Figure 3: Ultrasound image of C7 transverse process showing its rudimentary anterior tubercle and prominent posterior tubercle (thumb sign), C7 nerve root, the hypoechoic circular structure superficial to it, and the vertebral artery lateral to it.

C7, C7 nerve root; PT, posterior tubercle of C7; TP, transverse process of C7; VA, vertebral artery


Surgical repair of clavicular fractures may be associated with significant perioperative discomfort. Anatomically, injections of local anesthetic at the C3 and C4 nerve root levels with upward spread to levels C2 and C3 are effective in providing analgesia for the skin overlying the clavicle.[7],[8] Providing local anesthetic and sensory blockade to the supraclavicular nerve, one of the four branches from the superficial cervical plexus, offers significant cutaneous analgesia superficial to the clavicle.[8]

Myotomes are the pattern of innervation of skeletal muscles by motor axons. Understanding the sensory innervation of myotomes may explain an additional component of the pain patients feel following clavicular fracture repair.[9] The clavicle serves as an insertion point for many important muscles, including the sternocleidomastoid, pectoralis major, subclavius, deltoid, and trapezius.[9] Effective regional treatment of pain resulting from muscular manipulation during clavicular fracture repair requires sensory blockade of muscles interconnecting at the clavicle. The myotome nerve supply of those insertion muscles varies from C2–C6. Targeting the cervical nerve roots at C3 and C4 with cephalad spread of local anesthetic can effectively treat clavicular pain from muscle manipulation.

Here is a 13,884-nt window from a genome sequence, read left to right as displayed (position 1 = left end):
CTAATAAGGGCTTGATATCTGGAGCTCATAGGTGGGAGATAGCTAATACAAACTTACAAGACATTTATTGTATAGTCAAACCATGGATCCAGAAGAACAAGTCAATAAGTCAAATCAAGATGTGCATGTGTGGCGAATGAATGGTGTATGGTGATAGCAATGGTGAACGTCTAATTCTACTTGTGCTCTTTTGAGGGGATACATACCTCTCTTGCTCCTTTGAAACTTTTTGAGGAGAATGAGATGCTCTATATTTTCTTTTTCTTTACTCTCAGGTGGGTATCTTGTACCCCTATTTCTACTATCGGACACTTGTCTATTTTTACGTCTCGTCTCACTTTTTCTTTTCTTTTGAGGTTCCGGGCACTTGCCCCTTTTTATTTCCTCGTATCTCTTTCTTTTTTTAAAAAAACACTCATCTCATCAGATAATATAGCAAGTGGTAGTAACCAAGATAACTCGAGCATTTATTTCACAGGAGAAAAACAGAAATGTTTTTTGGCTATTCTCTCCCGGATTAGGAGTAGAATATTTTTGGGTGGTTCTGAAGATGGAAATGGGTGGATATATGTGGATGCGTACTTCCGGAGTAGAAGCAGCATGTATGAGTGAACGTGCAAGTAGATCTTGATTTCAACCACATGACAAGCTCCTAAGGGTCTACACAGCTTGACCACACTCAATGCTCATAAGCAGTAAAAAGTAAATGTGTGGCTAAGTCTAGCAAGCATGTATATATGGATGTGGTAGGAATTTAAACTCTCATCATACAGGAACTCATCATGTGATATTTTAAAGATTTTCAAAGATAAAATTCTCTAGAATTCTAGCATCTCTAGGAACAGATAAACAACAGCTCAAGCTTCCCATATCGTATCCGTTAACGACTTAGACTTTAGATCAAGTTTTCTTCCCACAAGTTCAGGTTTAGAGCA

Figure 4: Ultrasound image of C4 transverse process and corresponding nerve root showing needle tip and local anesthetic injection at C4 nerve root.

AP, anterior tubercle of C4; C4, C4 nerve root; PT, posterior tubercle of C4

Sclerotome refers to a single spinal segmental innervation of bone and periosteum.[10] Currently published sclerotome maps are based on a small number of studies and therefore only demonstrate areas of vague referred pain not specific to any skeletal territories supplied by single spinal nerves. The clavicle’s sclerotomes have not been reliably identified in the literature; however, our experience with selective C3 and C4 nerve root blockade suggests that those levels are likely involved in clavicular innervation.